Silks Game
introduced on Day Twelve

The Silks Game is also a game of my own invention, and it is fun because it lets kids move around! In this game, you tell a math story problem aloud. Again, they don't have to solve it. Instead, they listen to hear what kind of problem it is, and then either put on a play silk that is that color (green - Plus, blue - Minus, yellow - Times, red - Divide) or hold up the correct math gnome or just hop up and act out the part of that character!

This is really nice assessment and it forces the child to think about what the problem is really asking, instead of getting bogged down in the numbers. Again, you can ask them why they think it's the math gnome they chose.

Here were today's problems for the Silks Game (adapted slightly from Understanding Math Story Problems 2, pages 24 and 21):

Joyce has a Valentine's Day party and a Christmas party. 63 people came to the Valentine's party, and 48 people came to the Christmas party. How many fewer people came to the Christmas party than the Valentine's Day party?

Sandy practices the piano 2 hours each day. What is the total number of hours she will practice in a week?

Ruth wants to buy a robe for a gift. The robe she wants to buy costs \$32. She has \$27. How much more money does Ruth need?

In June, Laura spent 11 hours sailing on Lost Pines Lake. In July she sailed for 14 hours, and she sailed for 18 hours in August. What is the sum of the hours Laura spent sailing?

Every day Mrs. Hering spends 3 hours reading to blind persons. In one week how many total hours will she spend reading to blind persons?

Mrs. Everett makes yummy chocolate cakes. To make a cake she needs 2 cups of sugar. If she has 6 cups of sugar, how many cakes can she make?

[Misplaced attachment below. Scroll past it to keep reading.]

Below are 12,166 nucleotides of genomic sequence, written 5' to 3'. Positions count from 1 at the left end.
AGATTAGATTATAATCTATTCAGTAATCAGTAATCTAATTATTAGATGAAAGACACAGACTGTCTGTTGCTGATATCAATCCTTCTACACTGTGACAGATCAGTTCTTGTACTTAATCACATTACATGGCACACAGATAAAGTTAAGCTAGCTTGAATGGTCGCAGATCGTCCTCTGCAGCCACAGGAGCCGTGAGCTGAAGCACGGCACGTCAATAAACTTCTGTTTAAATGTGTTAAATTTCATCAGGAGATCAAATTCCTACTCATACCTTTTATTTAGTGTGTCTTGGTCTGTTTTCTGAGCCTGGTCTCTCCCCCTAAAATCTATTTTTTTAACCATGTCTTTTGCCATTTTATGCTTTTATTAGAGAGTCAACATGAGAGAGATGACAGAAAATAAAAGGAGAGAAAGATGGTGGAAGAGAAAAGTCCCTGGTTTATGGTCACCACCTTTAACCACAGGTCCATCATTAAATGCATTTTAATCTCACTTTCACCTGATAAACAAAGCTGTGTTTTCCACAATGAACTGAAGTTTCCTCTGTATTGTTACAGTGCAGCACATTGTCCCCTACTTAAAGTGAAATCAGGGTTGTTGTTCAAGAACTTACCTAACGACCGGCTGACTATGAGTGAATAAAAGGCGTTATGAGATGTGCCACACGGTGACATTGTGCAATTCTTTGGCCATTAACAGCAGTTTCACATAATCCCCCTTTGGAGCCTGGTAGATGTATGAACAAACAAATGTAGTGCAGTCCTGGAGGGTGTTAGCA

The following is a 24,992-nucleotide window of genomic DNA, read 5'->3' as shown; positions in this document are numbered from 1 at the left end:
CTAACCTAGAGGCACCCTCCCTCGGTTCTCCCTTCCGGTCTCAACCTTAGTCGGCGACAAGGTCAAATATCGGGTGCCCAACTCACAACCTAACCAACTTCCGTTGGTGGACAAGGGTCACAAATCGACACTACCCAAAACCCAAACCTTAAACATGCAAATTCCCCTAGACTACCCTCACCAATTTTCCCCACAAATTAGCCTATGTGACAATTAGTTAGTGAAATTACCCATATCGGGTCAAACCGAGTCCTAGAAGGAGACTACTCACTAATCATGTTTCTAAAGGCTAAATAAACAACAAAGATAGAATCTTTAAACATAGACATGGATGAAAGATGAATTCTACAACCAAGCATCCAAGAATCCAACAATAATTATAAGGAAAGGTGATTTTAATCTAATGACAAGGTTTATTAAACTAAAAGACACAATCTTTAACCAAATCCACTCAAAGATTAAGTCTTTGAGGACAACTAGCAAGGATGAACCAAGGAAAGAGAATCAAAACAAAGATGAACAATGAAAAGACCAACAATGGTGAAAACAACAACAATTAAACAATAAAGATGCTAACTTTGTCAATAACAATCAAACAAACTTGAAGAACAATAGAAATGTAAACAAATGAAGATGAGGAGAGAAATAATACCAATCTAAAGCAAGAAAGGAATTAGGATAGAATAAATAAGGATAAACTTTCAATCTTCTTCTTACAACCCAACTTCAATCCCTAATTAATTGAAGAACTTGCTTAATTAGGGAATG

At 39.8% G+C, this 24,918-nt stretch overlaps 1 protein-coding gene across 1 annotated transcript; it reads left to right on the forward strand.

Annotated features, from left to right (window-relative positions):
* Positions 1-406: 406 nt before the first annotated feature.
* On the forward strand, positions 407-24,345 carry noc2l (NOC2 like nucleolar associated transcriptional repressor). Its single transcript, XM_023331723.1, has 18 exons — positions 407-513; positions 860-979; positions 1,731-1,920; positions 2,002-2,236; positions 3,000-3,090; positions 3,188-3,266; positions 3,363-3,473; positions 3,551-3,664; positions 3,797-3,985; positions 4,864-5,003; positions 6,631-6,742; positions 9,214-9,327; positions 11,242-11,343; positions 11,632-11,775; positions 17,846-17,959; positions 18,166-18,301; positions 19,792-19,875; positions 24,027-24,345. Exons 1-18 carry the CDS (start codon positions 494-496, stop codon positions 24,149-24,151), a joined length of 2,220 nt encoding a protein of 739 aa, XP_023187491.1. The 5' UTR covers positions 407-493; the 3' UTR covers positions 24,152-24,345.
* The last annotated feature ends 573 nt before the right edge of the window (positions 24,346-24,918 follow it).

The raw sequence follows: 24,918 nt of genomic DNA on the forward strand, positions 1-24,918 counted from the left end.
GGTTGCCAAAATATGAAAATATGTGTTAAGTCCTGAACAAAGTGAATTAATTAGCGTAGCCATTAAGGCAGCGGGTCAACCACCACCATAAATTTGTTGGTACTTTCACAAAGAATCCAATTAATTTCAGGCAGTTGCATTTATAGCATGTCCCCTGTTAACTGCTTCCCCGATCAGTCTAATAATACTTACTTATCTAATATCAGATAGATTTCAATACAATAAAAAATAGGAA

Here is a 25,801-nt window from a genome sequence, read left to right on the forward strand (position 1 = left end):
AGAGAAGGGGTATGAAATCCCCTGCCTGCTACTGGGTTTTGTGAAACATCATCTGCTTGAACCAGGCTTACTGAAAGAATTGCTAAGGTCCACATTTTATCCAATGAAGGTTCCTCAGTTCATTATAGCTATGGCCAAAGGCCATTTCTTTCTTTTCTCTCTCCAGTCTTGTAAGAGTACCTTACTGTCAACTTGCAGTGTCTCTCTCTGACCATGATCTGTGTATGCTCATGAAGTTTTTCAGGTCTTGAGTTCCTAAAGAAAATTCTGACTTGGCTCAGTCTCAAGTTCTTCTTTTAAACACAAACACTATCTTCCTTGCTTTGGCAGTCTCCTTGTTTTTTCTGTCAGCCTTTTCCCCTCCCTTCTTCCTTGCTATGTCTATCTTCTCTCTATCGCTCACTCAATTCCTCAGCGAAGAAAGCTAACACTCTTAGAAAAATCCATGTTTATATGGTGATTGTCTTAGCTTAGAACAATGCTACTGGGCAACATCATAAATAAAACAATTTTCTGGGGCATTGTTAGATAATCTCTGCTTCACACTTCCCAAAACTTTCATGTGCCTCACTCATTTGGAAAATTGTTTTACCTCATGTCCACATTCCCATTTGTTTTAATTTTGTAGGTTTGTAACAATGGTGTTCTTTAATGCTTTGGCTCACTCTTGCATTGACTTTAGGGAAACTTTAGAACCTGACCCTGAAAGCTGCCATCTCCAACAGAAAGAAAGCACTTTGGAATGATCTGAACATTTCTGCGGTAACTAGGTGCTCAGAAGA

One Friday night 34 people stayed at the Sandy Beach Hotel. On Saturday night 57 people stayed there. How many people stayed at the hotel over the course of both nights?

Rita can play 67 songs on her guitar. Beverly can play 89 songs. What is the difference in the number of songs Beverly can play and the number Rita can play?

One of the simplest things about this activity is that you can use workbooks from other older children, if you have some handy, by just reading aloud the problem to to your younger child and not requiring that they solve it. Because it doesn't matter how big the numbers get! That way you don't have to constantly come up with word problems. My older students have enjoyed the Bedtime Math series, and that could be a source of word problems too.

Working with the Gems
introduced on Day Five

After we play the Silks Game for 8-10 problems, we go back and get out our wooden boards and gems and solve a few of the ones with littler numbers in them. Today we solved the one about Mrs. Hering reading to the blind, and the one about Laura sailing on the lake.

We are still learning all of our skip counting songs, so we ended by singing 6 and listening to the tune for 7.

by 2 to 24 -- London Bridge (start at 0:21)

by 3 to 36 -- Row, Row, Row Your Boat (start at 0:49)

by 4 to 48 -- Kookaburra (start at 1:23)

by 6 to 72 -- Happy Birthday (start at 2:04)

by 7 to 84 -- This Little Light of Mine (start at 2:43)

by 8 to 96 -- You Are My Sunshine (start at 3:34)

by 9 to 108 -- Baby Beluga (start at 4:25)

This post contains affiliate links to materials I truly use for homeschooling. Qualifying purchases provide me with revenue. Thank you for your support!